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National Minority Health Month: Hysterectomy not only solution for fibroids 

INDIANAPOLIS (WISH) – April is National Minority Health Month, and doctors are spreading awareness about uterine fibroids, a condition that is affecting Black women more severely than other racial groups.

Research shows that up to 80% of women will develop uterine fibroids by age 50, and Black women are three times more likely to develop them. Unfortunately, some women will never know they have them. 

For most women, surgery is typically the next step. However, Dr. Joshua Dowell, a radiologist with Vascular & Interventional Physicians of Northwest Radiology in Indianapolis, says that’s not the only option for treatment. Fibroids are a problem for many women, but many don’t know the cause of their symptoms. 

Dr. Dowell says those suffering from fibroids can experience heavy bleeding during and in between menstrual cycles. The benign tumors can also push against organs, causing pain or discomfort, frequent urination, and infertility issues.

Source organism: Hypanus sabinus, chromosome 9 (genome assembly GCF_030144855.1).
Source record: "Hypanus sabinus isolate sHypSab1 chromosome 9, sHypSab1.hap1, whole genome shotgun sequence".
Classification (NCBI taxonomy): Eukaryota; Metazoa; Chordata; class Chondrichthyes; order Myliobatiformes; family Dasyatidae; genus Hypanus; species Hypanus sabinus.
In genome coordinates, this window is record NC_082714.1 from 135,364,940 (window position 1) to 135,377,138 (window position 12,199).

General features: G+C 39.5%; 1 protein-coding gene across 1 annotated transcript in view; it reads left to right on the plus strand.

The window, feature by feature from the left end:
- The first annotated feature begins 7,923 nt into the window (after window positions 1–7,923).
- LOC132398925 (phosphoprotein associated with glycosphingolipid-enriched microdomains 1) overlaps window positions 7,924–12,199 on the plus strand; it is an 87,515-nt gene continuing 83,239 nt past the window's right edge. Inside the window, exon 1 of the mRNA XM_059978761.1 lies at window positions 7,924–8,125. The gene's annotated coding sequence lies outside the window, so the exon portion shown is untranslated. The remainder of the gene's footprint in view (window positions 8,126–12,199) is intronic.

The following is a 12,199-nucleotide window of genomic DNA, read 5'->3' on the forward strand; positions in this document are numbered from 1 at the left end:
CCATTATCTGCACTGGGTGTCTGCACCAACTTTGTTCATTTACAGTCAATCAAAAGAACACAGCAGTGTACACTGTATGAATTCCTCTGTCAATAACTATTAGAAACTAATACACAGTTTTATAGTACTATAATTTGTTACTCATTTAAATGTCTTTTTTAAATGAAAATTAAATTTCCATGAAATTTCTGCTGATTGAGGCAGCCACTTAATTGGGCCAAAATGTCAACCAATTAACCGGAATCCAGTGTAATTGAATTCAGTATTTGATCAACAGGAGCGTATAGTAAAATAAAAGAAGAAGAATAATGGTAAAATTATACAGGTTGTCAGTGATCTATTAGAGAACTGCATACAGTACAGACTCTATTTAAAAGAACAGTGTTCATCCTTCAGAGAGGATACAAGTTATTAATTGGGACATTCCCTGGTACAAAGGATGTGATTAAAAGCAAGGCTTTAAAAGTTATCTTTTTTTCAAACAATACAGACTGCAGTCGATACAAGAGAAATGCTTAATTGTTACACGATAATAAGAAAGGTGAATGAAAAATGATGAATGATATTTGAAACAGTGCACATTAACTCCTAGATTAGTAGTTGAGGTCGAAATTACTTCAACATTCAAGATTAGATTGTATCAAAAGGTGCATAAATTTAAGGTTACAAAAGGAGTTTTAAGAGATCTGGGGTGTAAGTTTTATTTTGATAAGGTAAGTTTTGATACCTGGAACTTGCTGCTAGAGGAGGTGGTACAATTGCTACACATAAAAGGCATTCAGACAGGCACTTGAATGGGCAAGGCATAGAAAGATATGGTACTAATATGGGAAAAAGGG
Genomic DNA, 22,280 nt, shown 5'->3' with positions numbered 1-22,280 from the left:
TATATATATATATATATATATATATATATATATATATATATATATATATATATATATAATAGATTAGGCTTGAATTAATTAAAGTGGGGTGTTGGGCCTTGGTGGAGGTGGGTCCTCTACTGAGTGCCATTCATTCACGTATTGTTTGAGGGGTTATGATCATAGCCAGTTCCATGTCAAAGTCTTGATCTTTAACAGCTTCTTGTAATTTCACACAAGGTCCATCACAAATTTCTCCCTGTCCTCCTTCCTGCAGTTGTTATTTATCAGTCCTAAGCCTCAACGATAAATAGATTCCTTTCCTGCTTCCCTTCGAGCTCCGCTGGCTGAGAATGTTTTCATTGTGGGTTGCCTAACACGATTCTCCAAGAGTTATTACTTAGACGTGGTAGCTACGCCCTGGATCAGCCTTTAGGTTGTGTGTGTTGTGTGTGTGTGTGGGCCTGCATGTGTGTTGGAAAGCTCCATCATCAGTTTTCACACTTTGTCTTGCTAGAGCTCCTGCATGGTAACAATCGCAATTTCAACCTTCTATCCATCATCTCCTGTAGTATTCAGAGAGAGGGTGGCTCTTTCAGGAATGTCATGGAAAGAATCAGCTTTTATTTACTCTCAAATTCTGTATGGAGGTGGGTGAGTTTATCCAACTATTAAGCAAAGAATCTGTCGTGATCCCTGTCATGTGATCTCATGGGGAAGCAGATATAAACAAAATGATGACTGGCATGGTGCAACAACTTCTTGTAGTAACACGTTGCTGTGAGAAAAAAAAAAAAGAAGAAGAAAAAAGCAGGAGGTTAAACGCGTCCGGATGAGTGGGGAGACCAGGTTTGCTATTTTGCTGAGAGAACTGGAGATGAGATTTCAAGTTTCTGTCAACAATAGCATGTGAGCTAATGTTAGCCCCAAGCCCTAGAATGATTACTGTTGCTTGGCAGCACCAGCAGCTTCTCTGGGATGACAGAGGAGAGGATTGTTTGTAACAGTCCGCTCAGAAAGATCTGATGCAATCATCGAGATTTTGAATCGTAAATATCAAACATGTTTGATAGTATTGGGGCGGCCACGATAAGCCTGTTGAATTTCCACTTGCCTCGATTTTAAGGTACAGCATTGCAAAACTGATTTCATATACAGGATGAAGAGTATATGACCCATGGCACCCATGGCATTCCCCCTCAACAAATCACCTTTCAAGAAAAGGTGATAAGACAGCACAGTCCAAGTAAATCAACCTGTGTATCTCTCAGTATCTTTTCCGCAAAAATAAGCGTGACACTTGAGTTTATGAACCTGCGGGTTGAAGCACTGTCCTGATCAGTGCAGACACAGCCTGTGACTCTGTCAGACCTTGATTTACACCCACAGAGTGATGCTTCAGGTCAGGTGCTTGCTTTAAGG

There are many treatment options such as medication and surgical procedures, including a myomectomy or hysterectomy. Dr. Dowell says a hysterectomy is the main treatment option. 

However, some women might not need surgery. Dr. Dowell is now spreading awareness about uterine fibroid embolization, better known as UFE. Dr. Dowell says it’s a safe and effective non-surgical option for treating fibroids.

“We do the procedure by sneaking a catheter around the arteries and just through a needle stick and finding the vessels that feed the fibroids. From there, we put small beads in to slow the blood supply down to the fibroids and start with another blood supply,” Dr. Dowell said.

Dr. Dowell says by doing that, the fibroids shrink, preserving the uterus and fertility. Dr. Dowell also says that fibroids can shrink over time, decreasing in size by 40% for 90-95% of women.

“By doing this, the vast majority of women don’t need to have a hysterectomy or go on to have surgery,” Dr. Dowell said.

UFE is an outpatient procedure, meaning women can go home the same day. The procedure also gives women a shorter recovery time. Dr. Dowell hopes that more women will consider UFE as a treatment option. VIP is the first clinic in the state to offer interventional radiology services to patients outside of a hospital. 

Black women are experiencing the severe effects of uterine fibroids, but UFE could be a viable non-surgical option for those who do not want to undergo a hysterectomy. By spreading the word about UFE, doctors hope to provide more treatment options for women with uterine fibroids.